Sunday, April 14, 2013

Some Things I Learned from my Dad

Well, are you holding up under the strain?

If you spent much time around my Dad, you probably heard that question, or one of the variants like:
  • Are you still percolating on all cylinders
  • Are you still moving under your own power?
Dad loved to laugh and joke around.  When I was a teenager I wired a cable from our stereo console to my desk so that I could listen to my music on headphones.  One of Dad’s favorite tricks was to sneak over and nudge up the volume on the console a little at a time.  It was like a frog in a pan of water on a stove—when would I finally notice that things are amiss?

From my Dad I learned that humor is a great equalizer, and a great way to put people at ease.

Dad did a lot of different things in his life:
  • Helped manage the creameries he and my grandfather owned
  • Sold mutual funds
  • Ran a ranch
  • Fixed farm equipment 
  • Started churches
  • Along with my Mom raised 5 kids 
  • Helped start a college
  • Developed land
  • Built a golf course
  • Sold real estate
When he started something new he didn't fret.  He read whatever he could gather on the subject, consulted with a lot of people, and got started.

From him I learned the best way to understand new things and finish big projects was to just jump in.

I was put to work on the ranch when I was 12.  This involved getting up at 6am to move irrigation pipe (you can imagine how much I enjoyed that), picking up thousands of hay bales, chasing cattle, and another one of my favorites—fixing fences.  It always seemed like the fences that needed repair were halfway up the side of a mountain, and we would have to carry all the required supplies on our backs.  One time we arrived at the repair site, dropped the heavy roll of barbed wire, and watched it roll 2000 feet down the mountain—hitting trees and bushes as it went.

Dad paid me $100 per month.  We worked long hours, six days a week—I figured that I was making less than 50 cents per hour.   When we worked we didn't walk from task to task—we were expected to run.  And when we ran out of assigned tasks, we learned to look around for what needed doing.

From my Dad I learned how to work hard.

When I was 15 I wanted to do some tractor work around a reservoir we were building.  My Dad thought about it and said no—the task had some risks and he wasn't comfortable with me doing it.   I was mad—but later I realized he was right.  Some risks are just not worth taking.

In the 50s and 60s we had a steady stream of missionaries and foreign pastors visiting at our house.  Some were Black; others were Asian, Hispanic, Italian and even Jewish.  In spite of the visitors differences from us my Dad treated them with the utmost respect.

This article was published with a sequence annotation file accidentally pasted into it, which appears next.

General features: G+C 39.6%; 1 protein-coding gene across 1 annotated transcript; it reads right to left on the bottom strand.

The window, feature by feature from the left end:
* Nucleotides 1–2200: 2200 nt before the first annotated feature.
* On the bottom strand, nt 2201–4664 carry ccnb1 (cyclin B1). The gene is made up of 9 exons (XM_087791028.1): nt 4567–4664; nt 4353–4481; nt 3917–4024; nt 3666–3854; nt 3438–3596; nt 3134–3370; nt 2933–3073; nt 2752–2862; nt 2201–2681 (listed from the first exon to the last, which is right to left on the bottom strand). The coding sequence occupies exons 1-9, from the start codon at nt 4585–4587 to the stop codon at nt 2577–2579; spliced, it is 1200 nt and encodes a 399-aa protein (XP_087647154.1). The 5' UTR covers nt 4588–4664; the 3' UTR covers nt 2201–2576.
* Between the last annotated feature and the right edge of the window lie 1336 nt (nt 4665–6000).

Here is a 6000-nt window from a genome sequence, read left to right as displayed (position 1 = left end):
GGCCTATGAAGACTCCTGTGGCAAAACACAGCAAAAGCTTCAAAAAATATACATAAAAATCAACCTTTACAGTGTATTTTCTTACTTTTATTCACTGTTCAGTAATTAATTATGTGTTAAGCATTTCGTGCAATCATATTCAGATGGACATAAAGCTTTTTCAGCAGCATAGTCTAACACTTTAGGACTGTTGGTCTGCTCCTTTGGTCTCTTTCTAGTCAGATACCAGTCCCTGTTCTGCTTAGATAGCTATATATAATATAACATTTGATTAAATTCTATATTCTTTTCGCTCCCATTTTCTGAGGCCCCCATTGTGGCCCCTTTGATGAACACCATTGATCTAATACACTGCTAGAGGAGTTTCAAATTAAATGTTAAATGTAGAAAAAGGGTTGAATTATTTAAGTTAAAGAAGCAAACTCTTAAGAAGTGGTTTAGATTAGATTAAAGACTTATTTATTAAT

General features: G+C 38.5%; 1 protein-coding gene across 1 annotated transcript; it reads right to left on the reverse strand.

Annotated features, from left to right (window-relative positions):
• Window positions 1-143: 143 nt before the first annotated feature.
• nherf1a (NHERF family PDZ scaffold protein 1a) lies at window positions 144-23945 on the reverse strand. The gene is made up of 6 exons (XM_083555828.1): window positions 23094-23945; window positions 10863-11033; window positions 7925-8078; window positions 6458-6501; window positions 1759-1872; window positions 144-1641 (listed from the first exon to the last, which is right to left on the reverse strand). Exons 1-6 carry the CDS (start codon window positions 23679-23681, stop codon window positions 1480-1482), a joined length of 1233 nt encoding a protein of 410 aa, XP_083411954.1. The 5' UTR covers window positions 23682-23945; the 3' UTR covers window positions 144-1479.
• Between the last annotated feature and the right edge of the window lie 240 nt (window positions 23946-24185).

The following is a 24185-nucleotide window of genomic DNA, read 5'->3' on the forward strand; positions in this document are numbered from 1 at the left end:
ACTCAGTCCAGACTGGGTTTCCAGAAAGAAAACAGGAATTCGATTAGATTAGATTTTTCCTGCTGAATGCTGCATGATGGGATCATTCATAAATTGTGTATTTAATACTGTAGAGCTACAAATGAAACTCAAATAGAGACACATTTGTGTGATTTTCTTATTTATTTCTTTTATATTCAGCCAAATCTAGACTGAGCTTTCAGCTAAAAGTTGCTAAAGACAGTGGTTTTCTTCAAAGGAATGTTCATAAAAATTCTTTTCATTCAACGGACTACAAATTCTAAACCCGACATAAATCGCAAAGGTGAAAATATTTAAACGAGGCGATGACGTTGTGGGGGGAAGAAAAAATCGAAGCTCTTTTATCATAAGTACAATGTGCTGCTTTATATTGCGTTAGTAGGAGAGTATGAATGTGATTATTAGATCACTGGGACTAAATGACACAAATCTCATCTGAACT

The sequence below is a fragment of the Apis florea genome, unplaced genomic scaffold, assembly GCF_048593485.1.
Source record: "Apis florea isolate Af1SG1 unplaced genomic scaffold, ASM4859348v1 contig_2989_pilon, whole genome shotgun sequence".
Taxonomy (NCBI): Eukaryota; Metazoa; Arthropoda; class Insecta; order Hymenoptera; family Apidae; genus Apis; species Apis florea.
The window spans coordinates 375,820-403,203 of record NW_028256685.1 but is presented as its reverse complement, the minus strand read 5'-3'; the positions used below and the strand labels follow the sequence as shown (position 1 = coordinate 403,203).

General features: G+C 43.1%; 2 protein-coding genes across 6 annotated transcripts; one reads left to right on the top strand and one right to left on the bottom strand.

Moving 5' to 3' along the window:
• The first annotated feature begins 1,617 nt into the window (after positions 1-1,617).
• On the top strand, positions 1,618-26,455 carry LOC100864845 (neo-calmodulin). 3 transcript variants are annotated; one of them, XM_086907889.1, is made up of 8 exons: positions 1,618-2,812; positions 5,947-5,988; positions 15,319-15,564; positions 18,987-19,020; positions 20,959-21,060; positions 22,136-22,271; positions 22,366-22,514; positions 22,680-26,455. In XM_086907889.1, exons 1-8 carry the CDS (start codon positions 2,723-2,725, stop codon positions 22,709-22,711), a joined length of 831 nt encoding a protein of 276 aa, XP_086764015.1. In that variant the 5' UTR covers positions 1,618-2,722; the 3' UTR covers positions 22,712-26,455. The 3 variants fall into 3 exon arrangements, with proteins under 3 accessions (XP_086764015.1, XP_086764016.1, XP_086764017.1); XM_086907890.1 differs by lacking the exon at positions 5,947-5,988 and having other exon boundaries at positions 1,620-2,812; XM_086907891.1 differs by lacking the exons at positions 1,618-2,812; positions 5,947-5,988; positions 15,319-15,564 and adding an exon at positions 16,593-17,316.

As I was growing up I realized that my Dad and I were pretty different.  He was an extrovert—I’m an introvert.  He liked magazines, I liked books, new cars vs. used cars, sales vs. R&D.  But in spite of our differences he didn't try to change who I was.

I learned from my Dad that regardless of skin color, culture, or personality that it’s possible, actually required that we love and respect those that are different from us.

Wednesday, February 03, 2010

Death in the garden..

And out of the ground the Lord God made to spring up every tree that is pleasant to the sight and good for food. The tree of life was in the midst of the garden, and the tree of the knowledge of good and evil. (Genesis 2: 9 ESV)

And the Lord God commanded the man, saying, “You may surely eat of every tree of the garden, but of the tree of the knowledge of good and evil you shall not eat, for in the day that you eat of it you shall surely die.”  (Genesis 2: 16-17 ESV)

At face value this is a deadly experiment—can these newly created beings obey instructions?   If not, Adam and the woman will eliminate themselves—providing a clean slate for another try.  

The experimental subjects were conscious, facile with language, aware and able to appreciate each other.  They were able to work and maintain their environment. Did they understand death?  One must assume so.  It would hardly be fair for God to tell them they would surely [unknown concept]  if they ate of the fruit.

In other ways the pair was limited.  They didn’t have knowledge of good and evil.  They saw each other without seeing.   Adam at least, appeared to view the other as a pleasing extension of himself rather than a distinct individual (he didn't name Eve until after the fall). 

In truth God had not created a literal: if eat fruit—then drop dead experiment.  So what was He up to? 

Perhaps He wanted beings that were willing to risk death in order to pursue knowledge.  An exercise of free will, with a possible ultimate penalty.   This is a step that God could not command, but He could create the situation.  In a risk free garden this could not happen.  In a garden with forbidden fruit it required disobeying God’s command.

With this reading of the text we face the abyss. Does God sometimes command us to inaction, when He really wants action?  

Clearly God's command does not always express His intent.   When God wanted to test Abraham He commanded him to offer Isaac as a burnt offering on a mountain.  God's command was death, but His intent was a test followed by a blessing.    Even Jesus, in another garden, questioned God on what was really necessary.    Who can claim to know the mind of God?  

The woman and Adam decided to not accept their limited existence. They were willing to risk death to gain knowledge.  

In the aftermath there was cursing, dust, enmity, pain, servility, hard work, and death.  But there was also vision, God-like knowledge, the joy of children, destiny, desire, relationship, and freedom. 

I think they made the right choice.